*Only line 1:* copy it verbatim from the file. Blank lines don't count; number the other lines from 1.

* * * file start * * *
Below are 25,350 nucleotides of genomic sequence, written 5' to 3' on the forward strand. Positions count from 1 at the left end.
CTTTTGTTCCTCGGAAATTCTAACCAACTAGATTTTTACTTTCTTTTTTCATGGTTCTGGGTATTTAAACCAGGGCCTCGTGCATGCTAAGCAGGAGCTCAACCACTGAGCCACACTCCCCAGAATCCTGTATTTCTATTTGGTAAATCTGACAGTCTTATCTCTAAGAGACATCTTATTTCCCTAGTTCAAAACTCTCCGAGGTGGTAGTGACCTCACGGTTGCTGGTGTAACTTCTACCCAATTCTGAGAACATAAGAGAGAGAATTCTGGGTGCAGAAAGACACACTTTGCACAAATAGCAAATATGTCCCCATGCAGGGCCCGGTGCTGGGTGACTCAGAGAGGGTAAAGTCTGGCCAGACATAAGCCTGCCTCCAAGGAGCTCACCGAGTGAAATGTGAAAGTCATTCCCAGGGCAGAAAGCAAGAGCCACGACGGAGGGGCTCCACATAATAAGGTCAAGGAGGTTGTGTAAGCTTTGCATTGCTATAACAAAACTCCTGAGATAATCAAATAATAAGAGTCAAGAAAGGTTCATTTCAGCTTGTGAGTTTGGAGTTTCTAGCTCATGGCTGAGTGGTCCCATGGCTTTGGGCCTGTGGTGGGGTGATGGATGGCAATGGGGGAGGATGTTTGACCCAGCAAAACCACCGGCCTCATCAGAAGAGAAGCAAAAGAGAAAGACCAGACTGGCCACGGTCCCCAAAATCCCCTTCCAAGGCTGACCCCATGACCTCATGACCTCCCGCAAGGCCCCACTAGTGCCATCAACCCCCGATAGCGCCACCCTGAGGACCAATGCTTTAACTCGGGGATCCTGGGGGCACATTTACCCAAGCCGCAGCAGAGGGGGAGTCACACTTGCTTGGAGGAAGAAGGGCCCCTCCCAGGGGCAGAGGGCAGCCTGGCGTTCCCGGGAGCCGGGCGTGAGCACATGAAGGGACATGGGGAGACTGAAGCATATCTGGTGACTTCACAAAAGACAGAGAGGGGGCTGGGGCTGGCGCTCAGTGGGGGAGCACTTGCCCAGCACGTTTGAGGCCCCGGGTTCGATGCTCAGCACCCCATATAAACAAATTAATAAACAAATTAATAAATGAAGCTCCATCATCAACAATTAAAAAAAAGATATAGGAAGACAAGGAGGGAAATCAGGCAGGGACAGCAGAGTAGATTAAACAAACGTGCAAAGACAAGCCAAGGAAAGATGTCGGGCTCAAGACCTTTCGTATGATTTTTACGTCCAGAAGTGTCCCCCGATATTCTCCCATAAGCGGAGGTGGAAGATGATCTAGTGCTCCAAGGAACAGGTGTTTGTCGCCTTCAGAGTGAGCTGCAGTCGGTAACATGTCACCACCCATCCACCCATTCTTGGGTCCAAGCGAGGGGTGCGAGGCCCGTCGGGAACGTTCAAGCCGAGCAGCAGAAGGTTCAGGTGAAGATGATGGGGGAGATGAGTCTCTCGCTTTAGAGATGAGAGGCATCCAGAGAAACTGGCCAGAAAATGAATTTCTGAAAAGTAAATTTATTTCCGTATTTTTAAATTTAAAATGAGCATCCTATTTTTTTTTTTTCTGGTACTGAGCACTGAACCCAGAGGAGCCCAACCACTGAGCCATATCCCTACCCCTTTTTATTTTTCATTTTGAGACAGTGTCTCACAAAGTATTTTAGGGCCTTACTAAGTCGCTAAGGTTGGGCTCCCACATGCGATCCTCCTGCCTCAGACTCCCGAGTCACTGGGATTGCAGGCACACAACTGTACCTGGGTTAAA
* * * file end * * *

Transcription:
Below are 25,350 nucleotides of genomic sequence, written 5' to 3' on the forward strand. Positions count from 1 at the left end.